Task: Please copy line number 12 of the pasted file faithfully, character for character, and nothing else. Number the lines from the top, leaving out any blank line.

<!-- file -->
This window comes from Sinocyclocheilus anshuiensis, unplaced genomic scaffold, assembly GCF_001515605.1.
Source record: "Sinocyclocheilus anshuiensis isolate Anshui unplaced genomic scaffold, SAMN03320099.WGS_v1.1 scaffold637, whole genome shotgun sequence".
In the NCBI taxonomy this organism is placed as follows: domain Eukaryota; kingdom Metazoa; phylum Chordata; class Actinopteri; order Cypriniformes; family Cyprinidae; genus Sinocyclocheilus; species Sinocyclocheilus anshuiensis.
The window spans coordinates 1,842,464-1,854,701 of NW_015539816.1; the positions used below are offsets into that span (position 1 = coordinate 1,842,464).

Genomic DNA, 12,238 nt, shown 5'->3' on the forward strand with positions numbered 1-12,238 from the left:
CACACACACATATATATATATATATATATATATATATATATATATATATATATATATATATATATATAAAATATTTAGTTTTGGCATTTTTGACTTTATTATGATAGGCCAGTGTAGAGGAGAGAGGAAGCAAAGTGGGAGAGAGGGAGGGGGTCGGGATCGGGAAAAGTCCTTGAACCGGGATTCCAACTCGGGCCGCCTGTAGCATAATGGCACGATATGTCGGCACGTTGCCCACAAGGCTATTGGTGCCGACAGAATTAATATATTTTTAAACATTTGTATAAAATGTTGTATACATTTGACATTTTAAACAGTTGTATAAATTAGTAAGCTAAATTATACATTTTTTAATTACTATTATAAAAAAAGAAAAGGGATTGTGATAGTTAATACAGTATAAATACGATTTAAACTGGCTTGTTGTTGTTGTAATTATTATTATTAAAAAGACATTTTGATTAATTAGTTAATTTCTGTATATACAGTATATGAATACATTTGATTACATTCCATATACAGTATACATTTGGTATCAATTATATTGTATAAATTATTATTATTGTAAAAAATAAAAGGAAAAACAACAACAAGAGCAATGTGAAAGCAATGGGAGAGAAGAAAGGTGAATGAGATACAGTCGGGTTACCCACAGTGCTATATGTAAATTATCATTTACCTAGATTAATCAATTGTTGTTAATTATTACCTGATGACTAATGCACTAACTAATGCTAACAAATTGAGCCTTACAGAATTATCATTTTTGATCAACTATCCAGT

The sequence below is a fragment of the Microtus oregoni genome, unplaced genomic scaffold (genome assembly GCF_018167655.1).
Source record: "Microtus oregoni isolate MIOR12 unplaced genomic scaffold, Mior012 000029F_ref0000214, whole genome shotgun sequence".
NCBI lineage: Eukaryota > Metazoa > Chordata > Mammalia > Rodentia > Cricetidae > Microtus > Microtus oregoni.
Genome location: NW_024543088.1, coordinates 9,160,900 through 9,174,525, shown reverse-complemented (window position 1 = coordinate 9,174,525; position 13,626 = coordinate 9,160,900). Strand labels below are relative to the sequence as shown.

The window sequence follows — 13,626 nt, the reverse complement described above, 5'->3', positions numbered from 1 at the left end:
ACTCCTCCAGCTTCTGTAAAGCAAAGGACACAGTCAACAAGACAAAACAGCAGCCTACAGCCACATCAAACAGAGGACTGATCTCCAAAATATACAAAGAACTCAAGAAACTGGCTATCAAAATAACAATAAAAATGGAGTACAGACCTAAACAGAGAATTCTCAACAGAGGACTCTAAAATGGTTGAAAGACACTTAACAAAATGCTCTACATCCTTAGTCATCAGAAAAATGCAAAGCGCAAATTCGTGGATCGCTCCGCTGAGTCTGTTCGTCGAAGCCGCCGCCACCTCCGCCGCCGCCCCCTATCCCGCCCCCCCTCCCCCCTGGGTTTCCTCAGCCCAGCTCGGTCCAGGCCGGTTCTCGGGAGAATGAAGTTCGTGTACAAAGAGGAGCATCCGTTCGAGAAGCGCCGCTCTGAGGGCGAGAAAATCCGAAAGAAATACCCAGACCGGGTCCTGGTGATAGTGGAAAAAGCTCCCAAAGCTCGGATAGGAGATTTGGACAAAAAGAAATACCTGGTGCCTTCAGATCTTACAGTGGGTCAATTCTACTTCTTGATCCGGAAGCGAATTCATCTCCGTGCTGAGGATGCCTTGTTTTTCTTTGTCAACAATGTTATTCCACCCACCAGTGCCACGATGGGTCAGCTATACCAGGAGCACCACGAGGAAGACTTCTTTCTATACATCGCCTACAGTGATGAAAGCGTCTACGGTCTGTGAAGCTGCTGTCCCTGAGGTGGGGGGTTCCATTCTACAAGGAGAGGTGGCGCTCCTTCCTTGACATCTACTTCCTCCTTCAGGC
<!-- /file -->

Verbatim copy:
ACTCCTCCAGCTTCTGTAAAGCAAAGGACACAGTCAACAAGACAAAACAGCAGCCTACAGCCACATCAAACAGAGGACTGATCTCCAAAATATACAAAGAACTCAAGAAACTGGCTATCAAAATAACAATAAAAATGGAGTACAGACCTAAACAGAGAATTCTCAACAGAGGACTCTAAAATGGTTGAAAGACACTTAACAAAATGCTCTACATCCTTAGTCATCAGAAAAATGCAAAGCGCAAATTCGTGGATCGCTCCGCTGAGTCTGTTCGTCGAAGCCGCCGCCACCTCCGCCGCCGCCCCCTATCCCGCCCCCCCTCCCCCCTGGGTTTCCTCAGCCCAGCTCGGTCCAGGCCGGTTCTCGGGAGAATGAAGTTCGTGTACAAAGAGGAGCATCCGTTCGAGAAGCGCCGCTCTGAGGGCGAGAAAATCCGAAAGAAATACCCAGACCGGGTCCTGGTGATAGTGGAAAAAGCTCCCAAAGCTCGGATAGGAGATTTGGACAAAAAGAAATACCTGGTGCCTTCAGATCTTACAGTGGGTCAATTCTACTTCTTGATCCGGAAGCGAATTCATCTCCGTGCTGAGGATGCCTTGTTTTTCTTTGTCAACAATGTTATTCCACCCACCAGTGCCACGATGGGTCAGCTATACCAGGAGCACCACGAGGAAGACTTCTTTCTATACATCGCCTACAGTGATGAAAGCGTCTACGGTCTGTGAAGCTGCTGTCCCTGAGGTGGGGGGTTCCATTCTACAAGGAGAGGTGGCGCTCCTTCCTTGACATCTACTTCCTCCTTCAGGC